CARSON CITY, Nev. — The Oakland Athletics cleared a major hurdle for their planned relocation to Las Vegas after the Nevada Legislature gave final approval on Wednesday to public funding for a portion of a proposed $1.5 billion stadium with a retractable roof.
The deal that backers said will help further establish Las Vegas as the new “entertainment and sports capital of the world” still needs the governor’s signature, and MLB still must approve the A’s move to the Las Vegas Strip, but both are anticipated.
The Assembly approved the final version of the bill with $380 million in taxpayer money on a 25-15 vote after making minor changes to the measure the Senate approved on a 13-8 vote Tuesday just hours before the Vegas Golden Knights won the Stanley Cup.
The Senate accepted the changes with no debate on a voice vote Wednesday night and sent it to the governor’s desk as an “emergency measure” adopted during the special legislative session that convened with Democratic majorities in both houses June 7. Republican Gov. Joe Lombardo had proposed the stadium spending plan.
The governor’s office didn’t immediately respond to requests for comments Wednesday night from The Associated Press. The A’s said in a statement released by the team they look forward to “Lombardo’s signature as our next step” as they “work to bring the Athletics to Las Vegas.”
The $380 million in public funding would mainly come from $180 million in transferable tax credits and $120 million in county bonds. Backers have pledged that the creation of a special tax district around the proposed stadium — that would be the smallest in Major League Baseball — would generate enough money to pay off those bonds and interest. The plan would not directly raise taxes.
The Nevada plan had revived the national debate over public funding for private sports clubs. A’s representatives and some Nevada tourism officials have said the measure could add to Las Vegas’ growing sports scene and act as an economic engine. But a growing chorus of economists and some lawmakers have warned that such a project would bring minimal benefits when compared to the hefty public price tag.
Assemblywoman Selena La Rue Hatch, D-Reno, said Wednesday night she couldn’t support the public financing given a lack of funding for Nevada’s overcrowded classrooms, inadequate child care services and “people sleeping on the streets.”
“No amount of amendments are going to change the fact we are giving millions of public dollars to a billionaire,” she said.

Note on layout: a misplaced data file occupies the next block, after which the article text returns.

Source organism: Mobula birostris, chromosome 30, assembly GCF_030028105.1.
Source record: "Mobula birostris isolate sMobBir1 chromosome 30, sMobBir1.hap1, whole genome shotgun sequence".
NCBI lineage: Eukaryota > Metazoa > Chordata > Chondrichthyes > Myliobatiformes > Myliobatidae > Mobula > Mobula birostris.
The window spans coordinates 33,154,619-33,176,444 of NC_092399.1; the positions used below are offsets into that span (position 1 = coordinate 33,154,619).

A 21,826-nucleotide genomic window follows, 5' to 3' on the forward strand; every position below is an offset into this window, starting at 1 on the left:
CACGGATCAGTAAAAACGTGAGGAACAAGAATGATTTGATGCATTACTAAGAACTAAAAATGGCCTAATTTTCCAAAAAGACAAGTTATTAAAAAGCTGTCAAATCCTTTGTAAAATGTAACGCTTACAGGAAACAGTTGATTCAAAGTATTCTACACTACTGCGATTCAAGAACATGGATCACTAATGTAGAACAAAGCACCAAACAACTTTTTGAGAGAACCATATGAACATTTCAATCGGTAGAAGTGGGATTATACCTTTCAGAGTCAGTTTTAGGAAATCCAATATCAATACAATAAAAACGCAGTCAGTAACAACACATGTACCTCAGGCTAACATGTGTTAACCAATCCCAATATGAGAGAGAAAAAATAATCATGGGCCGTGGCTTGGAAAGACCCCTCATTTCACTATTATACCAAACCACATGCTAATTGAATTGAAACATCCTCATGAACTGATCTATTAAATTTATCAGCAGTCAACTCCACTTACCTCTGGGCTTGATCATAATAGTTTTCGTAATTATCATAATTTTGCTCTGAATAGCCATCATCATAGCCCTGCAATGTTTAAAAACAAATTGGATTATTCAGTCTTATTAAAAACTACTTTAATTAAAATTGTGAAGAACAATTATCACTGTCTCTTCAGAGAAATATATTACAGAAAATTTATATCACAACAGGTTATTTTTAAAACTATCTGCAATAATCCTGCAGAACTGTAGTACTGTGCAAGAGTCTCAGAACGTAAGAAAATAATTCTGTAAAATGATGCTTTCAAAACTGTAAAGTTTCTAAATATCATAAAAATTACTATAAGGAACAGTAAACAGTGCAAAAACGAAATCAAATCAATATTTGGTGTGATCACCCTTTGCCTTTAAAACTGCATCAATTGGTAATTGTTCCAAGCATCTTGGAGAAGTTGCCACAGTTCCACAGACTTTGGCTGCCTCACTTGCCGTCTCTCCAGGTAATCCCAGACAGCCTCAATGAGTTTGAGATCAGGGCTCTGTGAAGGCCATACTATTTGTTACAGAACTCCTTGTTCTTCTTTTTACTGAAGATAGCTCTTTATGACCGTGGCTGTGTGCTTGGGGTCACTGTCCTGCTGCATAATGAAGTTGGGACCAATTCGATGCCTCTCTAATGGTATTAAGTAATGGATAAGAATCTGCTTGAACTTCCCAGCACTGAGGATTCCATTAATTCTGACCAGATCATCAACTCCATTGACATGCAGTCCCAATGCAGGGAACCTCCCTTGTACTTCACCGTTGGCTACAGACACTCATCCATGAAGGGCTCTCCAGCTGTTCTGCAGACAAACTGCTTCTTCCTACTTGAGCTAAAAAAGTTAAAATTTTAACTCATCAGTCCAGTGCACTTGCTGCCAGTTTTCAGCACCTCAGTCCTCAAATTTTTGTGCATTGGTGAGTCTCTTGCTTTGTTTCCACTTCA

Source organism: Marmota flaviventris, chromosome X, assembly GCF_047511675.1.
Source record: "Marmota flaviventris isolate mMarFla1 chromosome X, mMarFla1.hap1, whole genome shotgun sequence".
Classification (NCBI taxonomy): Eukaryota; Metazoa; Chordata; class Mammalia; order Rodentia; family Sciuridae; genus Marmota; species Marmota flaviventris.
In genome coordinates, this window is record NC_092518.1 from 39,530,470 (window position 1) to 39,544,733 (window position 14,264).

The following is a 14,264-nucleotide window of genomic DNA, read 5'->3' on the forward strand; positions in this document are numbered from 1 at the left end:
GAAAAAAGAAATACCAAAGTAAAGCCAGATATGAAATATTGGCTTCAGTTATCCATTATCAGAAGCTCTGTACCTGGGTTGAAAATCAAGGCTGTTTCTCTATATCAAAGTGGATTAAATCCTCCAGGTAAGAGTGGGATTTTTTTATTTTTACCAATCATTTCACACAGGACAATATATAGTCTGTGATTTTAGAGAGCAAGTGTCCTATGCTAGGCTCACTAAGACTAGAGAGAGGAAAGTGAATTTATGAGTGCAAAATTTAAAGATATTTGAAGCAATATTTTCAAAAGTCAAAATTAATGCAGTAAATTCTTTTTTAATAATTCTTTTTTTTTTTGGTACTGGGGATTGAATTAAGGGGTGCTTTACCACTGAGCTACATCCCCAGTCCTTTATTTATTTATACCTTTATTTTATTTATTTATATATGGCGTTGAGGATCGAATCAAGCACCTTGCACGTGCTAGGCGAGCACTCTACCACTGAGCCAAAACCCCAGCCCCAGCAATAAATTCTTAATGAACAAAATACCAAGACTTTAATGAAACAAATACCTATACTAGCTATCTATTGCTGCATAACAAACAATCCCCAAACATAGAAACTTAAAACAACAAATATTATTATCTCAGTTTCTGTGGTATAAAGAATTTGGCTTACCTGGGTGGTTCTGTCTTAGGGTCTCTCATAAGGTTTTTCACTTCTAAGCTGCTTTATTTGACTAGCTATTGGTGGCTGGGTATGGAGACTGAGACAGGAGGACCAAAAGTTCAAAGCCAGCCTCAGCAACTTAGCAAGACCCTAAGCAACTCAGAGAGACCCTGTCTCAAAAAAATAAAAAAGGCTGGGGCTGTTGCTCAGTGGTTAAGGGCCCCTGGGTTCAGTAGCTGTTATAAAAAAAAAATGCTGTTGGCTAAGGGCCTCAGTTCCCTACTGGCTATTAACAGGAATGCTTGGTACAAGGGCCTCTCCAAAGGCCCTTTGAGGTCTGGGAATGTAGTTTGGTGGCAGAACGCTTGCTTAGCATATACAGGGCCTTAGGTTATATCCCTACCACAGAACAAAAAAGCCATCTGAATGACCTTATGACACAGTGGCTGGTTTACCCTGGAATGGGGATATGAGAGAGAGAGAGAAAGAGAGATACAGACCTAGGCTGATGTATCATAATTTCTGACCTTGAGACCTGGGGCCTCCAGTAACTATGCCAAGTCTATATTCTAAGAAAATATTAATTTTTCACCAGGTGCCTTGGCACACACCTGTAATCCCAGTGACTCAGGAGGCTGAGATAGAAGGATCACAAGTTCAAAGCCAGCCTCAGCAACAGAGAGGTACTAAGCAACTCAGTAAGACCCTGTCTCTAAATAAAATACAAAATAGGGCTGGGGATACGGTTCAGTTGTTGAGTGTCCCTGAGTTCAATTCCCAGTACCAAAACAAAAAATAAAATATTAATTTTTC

Under the deal approved Wednesday, the A’s would not owe property taxes for the publicly owned stadium. Clark County, which includes Las Vegas, would also contribute $25 million in credit toward infrastructure costs. The final version of the bill shifted some money that had been targeted for homeless programs to funds for low-income housing.
The Legislature’s vote is a victory in the A’s troubled search to replace Oakland Coliseum, where the team has played since arriving from Kansas City for the 1968 season. The team previously sought to build a stadium in Fremont, California, as well as San Jose and finally the Oakland waterfront — all ideas that never materialized.
Oakland Mayor Sheng Thao said after the vote California’s Legislature had passed three pieces of legislation to support construction of a new A’s ballpark at Howard Terminal.
“The A’s have been part of Oakland for more than half a century, and they belong in this city,” she said in a statement. “There is no city that has worked harder to meet the needs of a team than Oakland.”
The new 30,000-seat baseball stadium is planned along the Las Vegas Strip not far from the Knights’ T-Mobile Arena and another stadium that’s home to the NFL’s Las Vegas Raiders, who also left Oakland for Vegas in 2020.
A last-minute bill in Nevada’s 2016 special session had paved the way for $750 million in public funding from hotel room taxes for the Raiders $2 billion Allegiant Stadium.
No public money was spent on the arena for the expansion hockey team.
In places like Buffalo and Oakland, proponents of new stadiums have argued tax incentives prevent the departure of decades-old businesses. But the debate in Nevada differed. The state already heavily relies on entertainment and tourism to power its economy, and lawmakers or appointed boards for years have talked about diversifying the economy to justify incentives to businesses including Tesla.
Assemblywoman Shea Backus, D-Las Vegas, said in addition to creating 14,000 construction jobs and permanent jobs subject to collective bargaining, major league baseball will build on the excitement surrounding the Raiders, the Golden Knights and the WNBA’s Aces in a city that had no major professional sports before 2016.
“With the Aces winning a national championship last year and the Golden Knights securing the Stanley Cup just last night, it is clear Las Vegas is clearly becoming the entertainment and sports capital of the world,” she said.